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Easy to Say, Harder to Do:

Putting psychological safety Into practice

Psychological safety is having a moment, and with good reason. In spite of the fact that the ideas behind psychological safety have been over a century in the making, it wasn’t until 2012 findings from Google’s Project Aristotle on high-performing teams, combined with Harvard professor Amy Edmondson’s pioneering research in 2017, that companies began to appreciate the deep impact psychological safety has on team performance, enterprise growth, innovation, and more. Today, spend a few minutes reading about the topic online, and you’ll be hard-pressed to find an aspect of workplace performance that isn’t reported to be positively impacted by improved levels of psychological safety. Whether it’s strategy, inclusion, or health and wellness, it all gets better with more psychological safety, we’re told.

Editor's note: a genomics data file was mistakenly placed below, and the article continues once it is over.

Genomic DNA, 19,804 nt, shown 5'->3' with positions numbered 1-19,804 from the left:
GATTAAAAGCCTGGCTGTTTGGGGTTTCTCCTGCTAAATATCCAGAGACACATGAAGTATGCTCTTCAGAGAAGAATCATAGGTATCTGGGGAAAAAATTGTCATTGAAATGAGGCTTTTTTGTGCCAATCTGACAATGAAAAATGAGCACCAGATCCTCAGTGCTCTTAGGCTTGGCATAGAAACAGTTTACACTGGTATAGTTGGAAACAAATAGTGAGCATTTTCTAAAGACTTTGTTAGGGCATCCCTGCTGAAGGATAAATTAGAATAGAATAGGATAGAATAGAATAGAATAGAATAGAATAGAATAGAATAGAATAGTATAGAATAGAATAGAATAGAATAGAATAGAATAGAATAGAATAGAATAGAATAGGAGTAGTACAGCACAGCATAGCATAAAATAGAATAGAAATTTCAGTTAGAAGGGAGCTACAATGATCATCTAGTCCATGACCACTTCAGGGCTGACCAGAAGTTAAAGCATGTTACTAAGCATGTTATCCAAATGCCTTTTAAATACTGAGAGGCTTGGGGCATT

You’d have to be foolish to question these results, wouldn’t you? In the spirit of psychological safety, consider me questioning. To be clear, the question isn’t about the value of being able to speak up, take risks and make mistakes without fear of negative consequences — all important aspects of how we define the concept of psychological safety.

The question is about how. Depending on your role and position inside a company, psychological safety also asks you to be vulnerable, bring your whole self to work, be courageous and challenge authority for a purpose. These acts hold real value in creating the kinds of work environments where we can all thrive. It’s also a tall order to put into practice, even for very experienced leaders, which may explain why so many of my C-level clients ask: How does this actually work?

Please select this link to read the complete article from Chief Executive.

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